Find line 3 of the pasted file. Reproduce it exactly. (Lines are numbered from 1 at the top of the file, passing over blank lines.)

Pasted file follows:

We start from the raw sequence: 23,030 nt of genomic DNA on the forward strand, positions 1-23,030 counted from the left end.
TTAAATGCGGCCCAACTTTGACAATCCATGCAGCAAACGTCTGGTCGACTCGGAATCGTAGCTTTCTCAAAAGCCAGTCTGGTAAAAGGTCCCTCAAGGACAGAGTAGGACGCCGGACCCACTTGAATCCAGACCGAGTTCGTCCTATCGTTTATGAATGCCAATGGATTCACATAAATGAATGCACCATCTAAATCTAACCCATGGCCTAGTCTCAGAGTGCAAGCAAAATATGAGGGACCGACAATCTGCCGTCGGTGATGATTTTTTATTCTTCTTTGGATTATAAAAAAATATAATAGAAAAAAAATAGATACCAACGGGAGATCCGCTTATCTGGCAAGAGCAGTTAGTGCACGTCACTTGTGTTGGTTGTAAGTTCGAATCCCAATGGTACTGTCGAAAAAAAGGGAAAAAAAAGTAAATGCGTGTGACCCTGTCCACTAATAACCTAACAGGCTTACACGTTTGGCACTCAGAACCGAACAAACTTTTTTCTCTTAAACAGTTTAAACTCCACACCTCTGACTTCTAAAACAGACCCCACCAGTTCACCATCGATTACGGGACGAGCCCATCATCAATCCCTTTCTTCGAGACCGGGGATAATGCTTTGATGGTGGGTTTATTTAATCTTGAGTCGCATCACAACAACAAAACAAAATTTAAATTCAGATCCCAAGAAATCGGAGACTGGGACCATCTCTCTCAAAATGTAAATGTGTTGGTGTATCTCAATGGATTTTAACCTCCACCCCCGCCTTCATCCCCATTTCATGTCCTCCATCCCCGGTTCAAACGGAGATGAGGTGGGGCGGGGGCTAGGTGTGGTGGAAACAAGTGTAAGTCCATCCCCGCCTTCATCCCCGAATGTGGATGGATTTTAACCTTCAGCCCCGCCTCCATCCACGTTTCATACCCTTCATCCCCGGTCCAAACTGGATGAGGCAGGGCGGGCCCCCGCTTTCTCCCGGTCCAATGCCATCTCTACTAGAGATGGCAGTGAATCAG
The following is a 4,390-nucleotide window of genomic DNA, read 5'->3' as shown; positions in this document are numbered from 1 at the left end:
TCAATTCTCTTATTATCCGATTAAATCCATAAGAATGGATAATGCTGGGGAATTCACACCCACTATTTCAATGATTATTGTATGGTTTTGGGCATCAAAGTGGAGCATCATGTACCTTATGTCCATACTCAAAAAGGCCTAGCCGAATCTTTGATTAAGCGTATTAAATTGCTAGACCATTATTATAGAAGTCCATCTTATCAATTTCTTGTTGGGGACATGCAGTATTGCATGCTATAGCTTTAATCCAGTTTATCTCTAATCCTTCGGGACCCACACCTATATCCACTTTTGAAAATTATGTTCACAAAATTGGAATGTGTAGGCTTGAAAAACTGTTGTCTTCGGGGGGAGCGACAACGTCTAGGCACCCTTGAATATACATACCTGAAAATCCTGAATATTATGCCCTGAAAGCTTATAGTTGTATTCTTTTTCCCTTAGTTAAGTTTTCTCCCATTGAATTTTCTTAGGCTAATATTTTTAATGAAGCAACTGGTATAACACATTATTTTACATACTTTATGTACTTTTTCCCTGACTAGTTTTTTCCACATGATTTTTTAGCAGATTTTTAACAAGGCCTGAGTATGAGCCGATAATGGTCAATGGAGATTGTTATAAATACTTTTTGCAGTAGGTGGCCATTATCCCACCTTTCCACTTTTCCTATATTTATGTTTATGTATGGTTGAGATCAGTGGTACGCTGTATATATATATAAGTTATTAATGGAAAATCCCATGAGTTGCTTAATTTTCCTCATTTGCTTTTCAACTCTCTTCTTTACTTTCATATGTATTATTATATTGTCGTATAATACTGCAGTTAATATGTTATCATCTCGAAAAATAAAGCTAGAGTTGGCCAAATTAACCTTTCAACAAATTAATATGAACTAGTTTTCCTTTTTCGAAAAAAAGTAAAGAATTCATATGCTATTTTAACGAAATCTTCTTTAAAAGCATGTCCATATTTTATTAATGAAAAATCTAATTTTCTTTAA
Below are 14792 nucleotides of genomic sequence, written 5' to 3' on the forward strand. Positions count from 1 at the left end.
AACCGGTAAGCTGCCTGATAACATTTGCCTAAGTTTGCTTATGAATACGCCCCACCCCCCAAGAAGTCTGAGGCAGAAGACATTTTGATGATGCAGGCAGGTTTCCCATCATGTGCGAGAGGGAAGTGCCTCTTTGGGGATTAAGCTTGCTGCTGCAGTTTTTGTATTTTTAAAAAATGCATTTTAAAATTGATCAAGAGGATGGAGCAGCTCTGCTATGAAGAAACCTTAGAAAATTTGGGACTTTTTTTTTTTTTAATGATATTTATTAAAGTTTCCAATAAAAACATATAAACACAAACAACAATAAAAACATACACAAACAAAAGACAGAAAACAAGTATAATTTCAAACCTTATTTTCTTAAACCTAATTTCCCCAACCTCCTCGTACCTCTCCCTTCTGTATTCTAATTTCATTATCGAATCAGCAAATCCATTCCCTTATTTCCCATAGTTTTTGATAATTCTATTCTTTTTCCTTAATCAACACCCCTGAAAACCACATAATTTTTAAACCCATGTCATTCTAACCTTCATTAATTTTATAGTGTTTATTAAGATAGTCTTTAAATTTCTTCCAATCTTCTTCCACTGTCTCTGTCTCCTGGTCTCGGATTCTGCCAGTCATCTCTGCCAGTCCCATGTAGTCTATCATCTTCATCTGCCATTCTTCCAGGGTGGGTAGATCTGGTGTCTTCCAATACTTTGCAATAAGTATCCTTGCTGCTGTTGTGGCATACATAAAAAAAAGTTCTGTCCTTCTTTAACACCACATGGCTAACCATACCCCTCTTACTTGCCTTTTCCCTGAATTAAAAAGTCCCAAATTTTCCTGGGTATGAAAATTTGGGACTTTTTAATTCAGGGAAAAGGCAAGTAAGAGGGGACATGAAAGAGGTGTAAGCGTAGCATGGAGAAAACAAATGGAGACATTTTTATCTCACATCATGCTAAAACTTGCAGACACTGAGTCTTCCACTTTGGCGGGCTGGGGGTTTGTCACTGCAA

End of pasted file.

The following is a 4,390-nucleotide window of genomic DNA, read 5'->3' as shown; positions in this document are numbered from 1 at the left end: